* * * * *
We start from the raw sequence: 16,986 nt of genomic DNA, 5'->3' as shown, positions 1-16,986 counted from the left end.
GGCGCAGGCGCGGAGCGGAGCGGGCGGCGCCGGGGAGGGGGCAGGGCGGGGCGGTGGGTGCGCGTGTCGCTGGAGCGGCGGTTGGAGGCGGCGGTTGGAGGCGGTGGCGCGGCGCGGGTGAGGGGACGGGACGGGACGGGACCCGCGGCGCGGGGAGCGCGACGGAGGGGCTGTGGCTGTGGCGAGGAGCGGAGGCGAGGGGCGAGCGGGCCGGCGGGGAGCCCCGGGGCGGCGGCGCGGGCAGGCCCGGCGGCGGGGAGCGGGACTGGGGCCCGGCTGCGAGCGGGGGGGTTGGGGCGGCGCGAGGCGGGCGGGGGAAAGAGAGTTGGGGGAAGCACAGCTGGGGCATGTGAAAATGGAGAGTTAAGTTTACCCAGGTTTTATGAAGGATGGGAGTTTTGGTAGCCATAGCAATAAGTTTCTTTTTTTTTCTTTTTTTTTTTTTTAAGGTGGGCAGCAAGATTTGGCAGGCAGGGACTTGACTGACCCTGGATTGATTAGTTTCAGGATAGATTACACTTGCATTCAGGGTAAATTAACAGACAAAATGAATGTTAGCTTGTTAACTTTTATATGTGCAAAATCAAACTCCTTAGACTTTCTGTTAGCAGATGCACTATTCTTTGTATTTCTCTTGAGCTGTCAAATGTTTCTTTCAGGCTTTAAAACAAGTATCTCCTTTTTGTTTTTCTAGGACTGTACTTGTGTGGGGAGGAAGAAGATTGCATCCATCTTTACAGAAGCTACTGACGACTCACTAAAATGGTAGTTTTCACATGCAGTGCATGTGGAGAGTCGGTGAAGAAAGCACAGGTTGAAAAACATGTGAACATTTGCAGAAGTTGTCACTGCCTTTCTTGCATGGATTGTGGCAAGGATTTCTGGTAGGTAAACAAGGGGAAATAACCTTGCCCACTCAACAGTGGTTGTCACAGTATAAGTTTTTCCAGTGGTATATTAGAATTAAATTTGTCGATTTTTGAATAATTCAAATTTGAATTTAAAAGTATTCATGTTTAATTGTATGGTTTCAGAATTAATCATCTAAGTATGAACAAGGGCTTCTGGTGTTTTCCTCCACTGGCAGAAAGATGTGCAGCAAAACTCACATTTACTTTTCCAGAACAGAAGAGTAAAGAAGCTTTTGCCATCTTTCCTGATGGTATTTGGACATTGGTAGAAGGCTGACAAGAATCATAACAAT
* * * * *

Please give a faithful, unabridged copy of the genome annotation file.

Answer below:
We start from the raw sequence: 16,986 nt of genomic DNA, 5'->3' as shown, positions 1-16,986 counted from the left end.
GGCGCAGGCGCGGAGCGGAGCGGGCGGCGCCGGGGAGGGGGCAGGGCGGGGCGGTGGGTGCGCGTGTCGCTGGAGCGGCGGTTGGAGGCGGCGGTTGGAGGCGGTGGCGCGGCGCGGGTGAGGGGACGGGACGGGACGGGACCCGCGGCGCGGGGAGCGCGACGGAGGGGCTGTGGCTGTGGCGAGGAGCGGAGGCGAGGGGCGAGCGGGCCGGCGGGGAGCCCCGGGGCGGCGGCGCGGGCAGGCCCGGCGGCGGGGAGCGGGACTGGGGCCCGGCTGCGAGCGGGGGGGTTGGGGCGGCGCGAGGCGGGCGGGGGAAAGAGAGTTGGGGGAAGCACAGCTGGGGCATGTGAAAATGGAGAGTTAAGTTTACCCAGGTTTTATGAAGGATGGGAGTTTTGGTAGCCATAGCAATAAGTTTCTTTTTTTTTCTTTTTTTTTTTTTTAAGGTGGGCAGCAAGATTTGGCAGGCAGGGACTTGACTGACCCTGGATTGATTAGTTTCAGGATAGATTACACTTGCATTCAGGGTAAATTAACAGACAAAATGAATGTTAGCTTGTTAACTTTTATATGTGCAAAATCAAACTCCTTAGACTTTCTGTTAGCAGATGCACTATTCTTTGTATTTCTCTTGAGCTGTCAAATGTTTCTTTCAGGCTTTAAAACAAGTATCTCCTTTTTGTTTTTCTAGGACTGTACTTGTGTGGGGAGGAAGAAGATTGCATCCATCTTTACAGAAGCTACTGACGACTCACTAAAATGGTAGTTTTCACATGCAGTGCATGTGGAGAGTCGGTGAAGAAAGCACAGGTTGAAAAACATGTGAACATTTGCAGAAGTTGTCACTGCCTTTCTTGCATGGATTGTGGCAAGGATTTCTGGTAGGTAAACAAGGGGAAATAACCTTGCCCACTCAACAGTGGTTGTCACAGTATAAGTTTTTCCAGTGGTATATTAGAATTAAATTTGTCGATTTTTGAATAATTCAAATTTGAATTTAAAAGTATTCATGTTTAATTGTATGGTTTCAGAATTAATCATCTAAGTATGAACAAGGGCTTCTGGTGTTTTCCTCCACTGGCAGAAAGATGTGCAGCAAAACTCACATTTACTTTTCCAGAACAGAAGAGTAAAGAAGCTTTTGCCATCTTTCCTGATGGTATTTGGACATTGGTAGAAGGCTGACAAGAATCATAACAAT